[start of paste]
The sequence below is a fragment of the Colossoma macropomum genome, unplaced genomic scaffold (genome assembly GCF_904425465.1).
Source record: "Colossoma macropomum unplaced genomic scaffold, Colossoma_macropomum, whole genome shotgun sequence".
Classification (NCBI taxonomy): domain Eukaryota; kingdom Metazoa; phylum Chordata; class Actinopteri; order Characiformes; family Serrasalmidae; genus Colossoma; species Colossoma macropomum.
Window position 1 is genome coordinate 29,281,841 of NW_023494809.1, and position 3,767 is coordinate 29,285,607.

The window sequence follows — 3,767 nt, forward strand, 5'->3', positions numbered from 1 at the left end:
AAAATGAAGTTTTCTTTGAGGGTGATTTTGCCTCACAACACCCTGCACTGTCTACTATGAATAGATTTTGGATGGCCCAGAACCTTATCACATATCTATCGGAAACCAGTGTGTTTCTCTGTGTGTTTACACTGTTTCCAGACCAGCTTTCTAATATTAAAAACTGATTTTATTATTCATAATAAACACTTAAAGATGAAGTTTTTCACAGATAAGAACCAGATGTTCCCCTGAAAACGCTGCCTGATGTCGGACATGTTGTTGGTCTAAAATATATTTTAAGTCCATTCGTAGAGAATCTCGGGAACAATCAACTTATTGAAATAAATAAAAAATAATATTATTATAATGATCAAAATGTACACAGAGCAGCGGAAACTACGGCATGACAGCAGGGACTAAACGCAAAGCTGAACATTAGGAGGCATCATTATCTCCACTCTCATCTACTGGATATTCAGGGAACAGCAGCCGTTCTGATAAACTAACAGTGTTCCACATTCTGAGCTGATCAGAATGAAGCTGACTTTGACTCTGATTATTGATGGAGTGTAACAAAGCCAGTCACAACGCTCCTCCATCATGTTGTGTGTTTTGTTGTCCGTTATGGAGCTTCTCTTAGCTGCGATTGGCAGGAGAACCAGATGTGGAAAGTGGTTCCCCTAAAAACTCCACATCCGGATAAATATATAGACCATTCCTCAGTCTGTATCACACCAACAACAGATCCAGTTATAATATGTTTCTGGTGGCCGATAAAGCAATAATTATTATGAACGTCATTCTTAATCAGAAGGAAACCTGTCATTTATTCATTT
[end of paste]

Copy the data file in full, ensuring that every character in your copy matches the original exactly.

The sequence below is a fragment of the Colossoma macropomum genome, unplaced genomic scaffold (genome assembly GCF_904425465.1).
Source record: "Colossoma macropomum unplaced genomic scaffold, Colossoma_macropomum, whole genome shotgun sequence".
Classification (NCBI taxonomy): domain Eukaryota; kingdom Metazoa; phylum Chordata; class Actinopteri; order Characiformes; family Serrasalmidae; genus Colossoma; species Colossoma macropomum.
Window position 1 is genome coordinate 29,281,841 of NW_023494809.1, and position 3,767 is coordinate 29,285,607.

The window sequence follows — 3,767 nt, forward strand, 5'->3', positions numbered from 1 at the left end:
AAAATGAAGTTTTCTTTGAGGGTGATTTTGCCTCACAACACCCTGCACTGTCTACTATGAATAGATTTTGGATGGCCCAGAACCTTATCACATATCTATCGGAAACCAGTGTGTTTCTCTGTGTGTTTACACTGTTTCCAGACCAGCTTTCTAATATTAAAAACTGATTTTATTATTCATAATAAACACTTAAAGATGAAGTTTTTCACAGATAAGAACCAGATGTTCCCCTGAAAACGCTGCCTGATGTCGGACATGTTGTTGGTCTAAAATATATTTTAAGTCCATTCGTAGAGAATCTCGGGAACAATCAACTTATTGAAATAAATAAAAAATAATATTATTATAATGATCAAAATGTACACAGAGCAGCGGAAACTACGGCATGACAGCAGGGACTAAACGCAAAGCTGAACATTAGGAGGCATCATTATCTCCACTCTCATCTACTGGATATTCAGGGAACAGCAGCCGTTCTGATAAACTAACAGTGTTCCACATTCTGAGCTGATCAGAATGAAGCTGACTTTGACTCTGATTATTGATGGAGTGTAACAAAGCCAGTCACAACGCTCCTCCATCATGTTGTGTGTTTTGTTGTCCGTTATGGAGCTTCTCTTAGCTGCGATTGGCAGGAGAACCAGATGTGGAAAGTGGTTCCCCTAAAAACTCCACATCCGGATAAATATATAGACCATTCCTCAGTCTGTATCACACCAACAACAGATCCAGTTATAATATGTTTCTGGTGGCCGATAAAGCAATAATTATTATGAACGTCATTCTTAATCAGAAGGAAACCTGTCATTTATTCATTT